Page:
The main issue here is reading the data. First, note that one cannot use split with PDB text files since the fields are defined by position and not by separators. See Coordinate File Description (PDB Format).

To separate the ATOM record of different polymer chains you can start with a simplified version like

my \$iblock = 0;
my @atoms = ();
while (my \$line = <IN>) {
chomp(\$line);

# Switch blocks at TER lines
if (\$line =~ /^TER/) {
\$iblock++;

} elsif (\$line =~ m/^ATOM/) {
my @xyz = (substr(\$line,7-1,9),substr(\$line,16-1,9),substr(\$line,25-1,9));
printf "Block %d: atom at (%s)\n",\$iblock,join (",",@xyz);
push @{\$atoms[\$iblock]},\@xyz;

# Parse additional line types (if needed)
} else {
...
}
}

Followed by a loop over all pairs of coordinates from different blocks, structured as follows:

# 1st block
for my \$iblock1 (0..\$#atoms) {

# 2nd block
for my \$iblock2 (\$iblock1+1..\$#atoms) {

# Compare all pairs of atoms
...
my \$xyz1 (@{\$atoms[\$iblock1]}) {
for my \$xyz2 (@{\$atoms[\$iblock2]}) {
# Calculate distance and compare with \$max_dist
...
}
}
# Print the maximal distance between these two blocks
...
}
}

Of course, the code could be more general if a more elaborate data structure is used or by applying one of the available PDB parsers, such as Bioperl's.

-

With proper encapsulation, this is pretty simple, and requires minor modifications of your code.

ETA: Added fixed width solution I had on hand. It would probably be best to read all the fields instead of discarding the first 31 chars, and then return them all in a hash reference. That way, you could process all the lines with the same subroutine, and simply switch between parts when the first field turns out to be TER. It should be easy for you to extrapolate this from the given code.

You'll note that the reference values are read in with a loop, because we need to break the loop at the break point. The rest of the values are slurped up with a map statement. Then we simply feed the data to the subroutine we made from your initial code (with some improvements). I used the same names for the lexical variables to make it easier to read the code.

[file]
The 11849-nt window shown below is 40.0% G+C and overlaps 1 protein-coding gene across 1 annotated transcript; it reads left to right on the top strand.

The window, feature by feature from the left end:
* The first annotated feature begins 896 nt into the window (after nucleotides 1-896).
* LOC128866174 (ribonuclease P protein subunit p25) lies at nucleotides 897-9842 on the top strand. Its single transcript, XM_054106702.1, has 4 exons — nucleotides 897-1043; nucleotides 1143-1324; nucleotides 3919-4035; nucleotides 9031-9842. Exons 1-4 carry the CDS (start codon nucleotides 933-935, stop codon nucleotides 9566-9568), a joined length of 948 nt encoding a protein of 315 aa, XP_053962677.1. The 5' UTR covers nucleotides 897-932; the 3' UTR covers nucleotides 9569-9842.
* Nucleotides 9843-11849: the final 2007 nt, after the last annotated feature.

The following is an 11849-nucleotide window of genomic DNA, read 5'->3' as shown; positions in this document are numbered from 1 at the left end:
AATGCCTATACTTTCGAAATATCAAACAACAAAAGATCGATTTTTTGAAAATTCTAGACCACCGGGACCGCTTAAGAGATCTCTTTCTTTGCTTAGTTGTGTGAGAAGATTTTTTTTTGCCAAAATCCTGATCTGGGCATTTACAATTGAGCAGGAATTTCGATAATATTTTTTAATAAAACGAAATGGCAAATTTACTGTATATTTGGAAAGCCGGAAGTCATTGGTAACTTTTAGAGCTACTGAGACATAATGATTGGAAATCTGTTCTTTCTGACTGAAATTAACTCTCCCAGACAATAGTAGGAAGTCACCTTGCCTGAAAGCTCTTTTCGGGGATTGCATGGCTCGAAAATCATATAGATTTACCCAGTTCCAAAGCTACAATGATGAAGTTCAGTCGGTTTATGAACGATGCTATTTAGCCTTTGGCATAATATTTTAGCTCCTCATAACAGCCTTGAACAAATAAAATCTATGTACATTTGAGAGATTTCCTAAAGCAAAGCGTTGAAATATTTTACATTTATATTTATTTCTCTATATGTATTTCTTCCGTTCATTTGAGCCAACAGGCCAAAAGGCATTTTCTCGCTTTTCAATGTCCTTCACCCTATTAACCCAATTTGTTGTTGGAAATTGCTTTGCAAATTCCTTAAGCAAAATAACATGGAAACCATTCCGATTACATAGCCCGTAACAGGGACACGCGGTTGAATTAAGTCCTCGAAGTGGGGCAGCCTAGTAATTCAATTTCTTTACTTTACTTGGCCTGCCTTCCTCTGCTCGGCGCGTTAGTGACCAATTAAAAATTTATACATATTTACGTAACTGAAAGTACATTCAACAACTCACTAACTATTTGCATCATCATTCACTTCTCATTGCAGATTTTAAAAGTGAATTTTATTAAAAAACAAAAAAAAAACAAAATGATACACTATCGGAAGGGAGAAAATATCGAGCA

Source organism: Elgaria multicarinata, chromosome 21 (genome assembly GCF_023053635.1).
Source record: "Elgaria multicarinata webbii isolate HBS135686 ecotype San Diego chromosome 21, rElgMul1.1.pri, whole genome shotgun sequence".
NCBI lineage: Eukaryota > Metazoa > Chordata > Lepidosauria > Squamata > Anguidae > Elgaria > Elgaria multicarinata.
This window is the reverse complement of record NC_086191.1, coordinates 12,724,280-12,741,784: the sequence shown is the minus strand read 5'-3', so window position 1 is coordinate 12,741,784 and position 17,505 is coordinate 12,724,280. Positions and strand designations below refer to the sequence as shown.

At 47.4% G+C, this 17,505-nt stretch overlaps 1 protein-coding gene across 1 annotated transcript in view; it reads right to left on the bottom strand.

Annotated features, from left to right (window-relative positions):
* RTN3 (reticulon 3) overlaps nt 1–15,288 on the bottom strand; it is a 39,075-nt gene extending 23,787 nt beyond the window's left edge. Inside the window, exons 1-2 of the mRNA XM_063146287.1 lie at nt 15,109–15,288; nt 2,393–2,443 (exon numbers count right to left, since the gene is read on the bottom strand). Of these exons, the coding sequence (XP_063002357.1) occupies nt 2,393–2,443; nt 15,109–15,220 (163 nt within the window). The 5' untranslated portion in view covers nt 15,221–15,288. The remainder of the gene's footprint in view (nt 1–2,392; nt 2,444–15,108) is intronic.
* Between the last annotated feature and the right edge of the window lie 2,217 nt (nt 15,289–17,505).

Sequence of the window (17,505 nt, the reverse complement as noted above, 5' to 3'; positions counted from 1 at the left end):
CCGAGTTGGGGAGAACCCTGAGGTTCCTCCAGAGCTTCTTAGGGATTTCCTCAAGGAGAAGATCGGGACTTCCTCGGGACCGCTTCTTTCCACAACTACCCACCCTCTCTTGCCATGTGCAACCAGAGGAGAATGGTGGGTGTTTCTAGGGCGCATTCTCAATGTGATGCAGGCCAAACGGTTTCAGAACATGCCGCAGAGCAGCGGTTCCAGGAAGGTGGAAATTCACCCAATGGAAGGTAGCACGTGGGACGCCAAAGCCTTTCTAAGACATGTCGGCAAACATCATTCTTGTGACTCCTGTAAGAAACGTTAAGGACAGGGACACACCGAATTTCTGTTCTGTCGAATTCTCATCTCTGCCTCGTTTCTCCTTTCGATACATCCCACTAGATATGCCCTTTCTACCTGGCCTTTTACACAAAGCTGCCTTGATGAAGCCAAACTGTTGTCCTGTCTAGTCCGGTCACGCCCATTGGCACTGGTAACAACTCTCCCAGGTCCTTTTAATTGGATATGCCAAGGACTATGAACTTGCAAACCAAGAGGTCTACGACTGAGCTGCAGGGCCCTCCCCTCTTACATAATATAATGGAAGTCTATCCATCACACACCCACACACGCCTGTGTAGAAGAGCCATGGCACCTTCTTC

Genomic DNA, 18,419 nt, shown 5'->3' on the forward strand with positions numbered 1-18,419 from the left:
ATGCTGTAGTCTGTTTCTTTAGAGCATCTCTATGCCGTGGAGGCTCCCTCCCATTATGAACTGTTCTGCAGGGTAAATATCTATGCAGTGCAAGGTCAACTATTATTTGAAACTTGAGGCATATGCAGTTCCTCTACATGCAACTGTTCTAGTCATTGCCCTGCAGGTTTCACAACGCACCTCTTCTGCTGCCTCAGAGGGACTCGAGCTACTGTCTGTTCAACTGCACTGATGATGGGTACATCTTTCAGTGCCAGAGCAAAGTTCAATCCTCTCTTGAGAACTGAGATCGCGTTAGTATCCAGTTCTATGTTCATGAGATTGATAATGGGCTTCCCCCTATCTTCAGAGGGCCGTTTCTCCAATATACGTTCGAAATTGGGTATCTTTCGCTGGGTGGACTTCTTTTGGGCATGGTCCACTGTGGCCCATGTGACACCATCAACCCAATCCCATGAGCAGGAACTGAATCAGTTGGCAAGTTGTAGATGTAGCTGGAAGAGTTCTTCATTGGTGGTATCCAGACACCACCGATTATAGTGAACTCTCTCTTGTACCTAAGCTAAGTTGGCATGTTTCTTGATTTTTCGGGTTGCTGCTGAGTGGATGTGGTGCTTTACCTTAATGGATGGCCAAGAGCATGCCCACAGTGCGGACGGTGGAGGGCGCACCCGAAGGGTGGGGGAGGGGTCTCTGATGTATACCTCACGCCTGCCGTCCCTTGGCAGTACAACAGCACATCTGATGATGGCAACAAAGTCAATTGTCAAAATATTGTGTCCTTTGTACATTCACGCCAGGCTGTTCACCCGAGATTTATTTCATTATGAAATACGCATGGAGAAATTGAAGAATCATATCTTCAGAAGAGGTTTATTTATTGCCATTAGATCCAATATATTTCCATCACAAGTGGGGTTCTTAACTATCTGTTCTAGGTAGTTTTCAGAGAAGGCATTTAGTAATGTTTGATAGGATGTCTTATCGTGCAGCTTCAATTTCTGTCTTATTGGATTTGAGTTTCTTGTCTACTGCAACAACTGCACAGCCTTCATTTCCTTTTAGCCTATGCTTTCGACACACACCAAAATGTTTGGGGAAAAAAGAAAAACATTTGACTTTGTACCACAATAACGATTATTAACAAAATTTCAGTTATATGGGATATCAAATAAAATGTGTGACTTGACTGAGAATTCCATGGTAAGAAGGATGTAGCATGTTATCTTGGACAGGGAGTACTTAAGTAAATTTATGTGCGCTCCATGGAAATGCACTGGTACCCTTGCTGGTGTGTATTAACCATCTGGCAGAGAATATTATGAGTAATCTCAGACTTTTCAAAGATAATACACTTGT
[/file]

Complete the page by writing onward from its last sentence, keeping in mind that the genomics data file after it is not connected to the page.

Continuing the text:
use strict;
use warnings;

my @points;
while (<DATA>) {
last if /^TER\$/;
push @points, getpoints(\$_);
}
my @ref = map getpoints(\$_), <DATA>;

for my \$p (@points) {
getcoords(\$p, \@ref);
}

sub getpoints {
my \$line = shift;
my @data = unpack "A31 A8 A8 A8", \$line;
shift @data;
return \@data;
}
sub getcoords {
my (\$p, \$ref) = @_;
my (\$p1,\$p2,\$p3) = @\$p;
my \$max=0;
my (\$x,\$y,\$z);
for my \$aref ( @\$ref ) {
my ( \$x1, \$y1, \$z1 ) = @\$aref;
my \$dist = sqrt(
(\$x1-\$p1)**2 +
(\$y1-\$p2)**2 +
(\$z1-\$p3)**2
);
print "distance from (\$p1 \$p2 \$p3) to ( \$x1, \$y1, \$z1 ) is \$dist\n";

if ( \$dist > \$max ) {
\$max = \$dist;
\$x=\$x1;
\$y=\$y1;
\$z=\$z1;
}
}
print "maximum value is : \$max\n";
print "co ordinates are : \$x \$y \$z\n";
}

__DATA__
ATOM   1279 C    ALA    81      -1.925 -11.270   1.404
ATOM   1280 O    ALA    81      -0.279   9.355  15.557
ATOM   1281 OXT  ALA    81      -2.188  10.341  15.346
TER
ATOM   1282 N    THR    82      29.632   5.205   5.525
ATOM   1283 H1   THR    82      30.175   4.389   5.768
ATOM   1284 H2   THR    82      28.816   4.910   5.008
-
if i use the code for my file (40_0.pdb) it won't run.. – kanika Mar 6 '12 at 12:15
there seems to be some bug. the prog doesnot take the co ordinates after TER. it keeps them (0,0,0) – kanika Mar 6 '12 at 12:39
@kanika This is working code on my end. If it does not work on your end, then the problem is on your end. – TLP Mar 6 '12 at 13:29
i think its because some of the lines in the file are like ATOM 2597 HG22THR 84 44.438 16.785 1.083 ATOM 2598 HG23THR 84 45.228 18.247 1.394 – kanika Mar 6 '12 at 14:22
@kanika So then you go with the fixed width solution instead. It just happens I made that version too, just for fun. It's rather simple, but you may need to tweak the offset numbers. – TLP Mar 6 '12 at 14:43